San José, Costa Rica, since 1956

Country’s Recycling Efforts Discussed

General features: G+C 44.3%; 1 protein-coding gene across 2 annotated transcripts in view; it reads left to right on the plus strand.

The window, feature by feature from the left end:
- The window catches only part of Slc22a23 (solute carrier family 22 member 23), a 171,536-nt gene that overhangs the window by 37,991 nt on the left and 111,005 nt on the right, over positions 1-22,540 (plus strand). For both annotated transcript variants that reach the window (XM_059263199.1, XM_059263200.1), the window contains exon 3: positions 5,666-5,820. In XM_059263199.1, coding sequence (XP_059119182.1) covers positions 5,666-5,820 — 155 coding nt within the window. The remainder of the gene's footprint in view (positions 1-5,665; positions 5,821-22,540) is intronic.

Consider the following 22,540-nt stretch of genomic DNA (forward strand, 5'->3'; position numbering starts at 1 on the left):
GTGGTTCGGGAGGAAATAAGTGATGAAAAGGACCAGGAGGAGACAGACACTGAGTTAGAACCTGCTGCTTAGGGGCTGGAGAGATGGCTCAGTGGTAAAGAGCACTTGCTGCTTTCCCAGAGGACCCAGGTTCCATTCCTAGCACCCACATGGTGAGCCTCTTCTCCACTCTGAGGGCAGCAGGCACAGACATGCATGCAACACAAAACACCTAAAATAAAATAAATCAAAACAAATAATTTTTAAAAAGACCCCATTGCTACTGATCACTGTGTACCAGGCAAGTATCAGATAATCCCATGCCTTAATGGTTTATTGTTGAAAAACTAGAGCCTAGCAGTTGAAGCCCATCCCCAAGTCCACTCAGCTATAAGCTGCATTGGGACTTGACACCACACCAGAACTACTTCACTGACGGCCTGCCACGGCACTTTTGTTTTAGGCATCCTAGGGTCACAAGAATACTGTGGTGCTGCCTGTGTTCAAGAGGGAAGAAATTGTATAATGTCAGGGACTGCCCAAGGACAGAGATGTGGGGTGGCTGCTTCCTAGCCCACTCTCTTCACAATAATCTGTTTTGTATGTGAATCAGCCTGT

THE concept of recycling slipped intothe minds of Costa Ricans with their firsttaste of canned beer.According to Sergio González, directorof the National Center for Productivity(CEPRONA), it was not until 1992 – thefirst year beer cans were used here insteadof returnable glass bottles – that CostaRicans began to consider processing andreusing their waste.Since then, through the efforts of governmentinstitutions, transnational companies,environmental groups, business executivesand concerned residents, recyclinghas come a long way.Not far enough, however, since manyCosta Ricans remain unaware of the benefitsof recycling.DURING the first RecyclingSymposium and Exposition in CostaRica, held this week at the Best WesternIrazú Hotel in San José to share recyclingtools and knowledge, González drewattention to the fact much work remainsto be done to perfect the country’s recyclingsystem.“A nation’s attitude will not changefrom one day to the next,” said the head ofCEPRONA, a non-profit organization created14 years ago to improve productivityand quality of life in Costa Rica.“We have not received support fromthe government. The Ministry of PublicHealth has no funds and by law, theEnvironment Ministry is not obligated toassist us because our organic law fails toeven mention the topic of solid waste,” hetold The Tico Times during the symposium.Teresita Lechado, from the Ministry ofPublic Health, agreed.“Here at the Ministry of Health wedon’t have a penny. Non-profits cannotbe asking the government for funds,” shesaid.LECHADO is national coordinatorof the ministry’s Ciudades Limpias project,which aims to train 10 communitiesto implement a recycling strategy with¢120 million ($255,000) the ComptrollerGeneral’s Office approved for the project.Only 32 of Costa Rica’s 81 municipalitiesuse landfills considered acceptable,while 57% of them do not dispose ofgarbage adequately, said Ricardo Torres,advisor for the Pan-American HealthOrganization (OPS), during his presentationat the conference.Many have no recycling programs.“All conservation areas in Costa Ricarecycle,” said Marta Alvarez, environmentaleducator from the Ministry of theEnvironment and Energy (MINAE).However, MINAE is not involved in settingup recycling centers or collectinggarbage, she explained.Although the Costa Rican governmenthas been unable to finance CEPRONA’srecycling efforts, the Japanese Embassydonated $36,000 to fund the symposium,shoot a 20-minute recycling-educationvideo, build a new Web page at and sponsor 25 training programs.“REDCICLA, CEPRONA’s mainrecycling project, directly coincides withone of the Japanese government’s priorityareas in international cooperation: theenvironment,” said Mayumi Hashimoto,economy and cooperation attaché for theJapanese Embassy in San José.González’s training in Japan, one of thetwo leading nations in recycling along withBrazil, makes him a trustworthy pioneerfor the experience in Costa Rica, accordingto Hashimoto.The Redcicla project was born in 2001to educate the public and unite the disjointedrecycling efforts of institutions throughoutthe country, González explained.AMONG the strongest communityrecycling programs in Costa Rica is theEscazú Municipality’s, he said.The “Escazú Recicla” project resultedfrom the collaboration of the University ofTexas with the western suburb’s municipalityin 2001.Escazú Mayor Marco Antonio Seguraexplained the municipality allocates ¢1million (approximately $2,100) per monthtoward their recycling project.“We have stopped dumping ourgarbage at the Río Azul landfill. Awomen’s association, Asofamisae, hasbeen trained to separate and classifygarbage at the recycling center in SanAntonio,” Segura said.In Escazú, recyclable material is collectedonce a week or biweekly. For information,call the municipality at 228-5757.ANOTHER program that operatessuccessfully on a voluntary basis is theMata Redonda recycling campaign in SanJosé.Every month, people can drop off theirclean, sorted recyclables in the parking lotof Perpetuo Socorro Church in Sabana Sur,west of San José, where the group has setup a recycling center, or 325 meters southof Pop’s in Sabana Oeste, according toMata Redonda Recycling spokesmanAndrés Boza.The group will collect garbage for the17th time April 9 from 9:30 a.m.-1:30p.m.For more information, call 823-0230.This week’s symposium also includedexhibitions, including a recycled-artbooth representing artists from the westernsuburb of Santa Ana, and recycledplastic products such as roof tiles andplanters.For more information about recyclingefforts in Costa Rica, call 203-1512 and293-8072.

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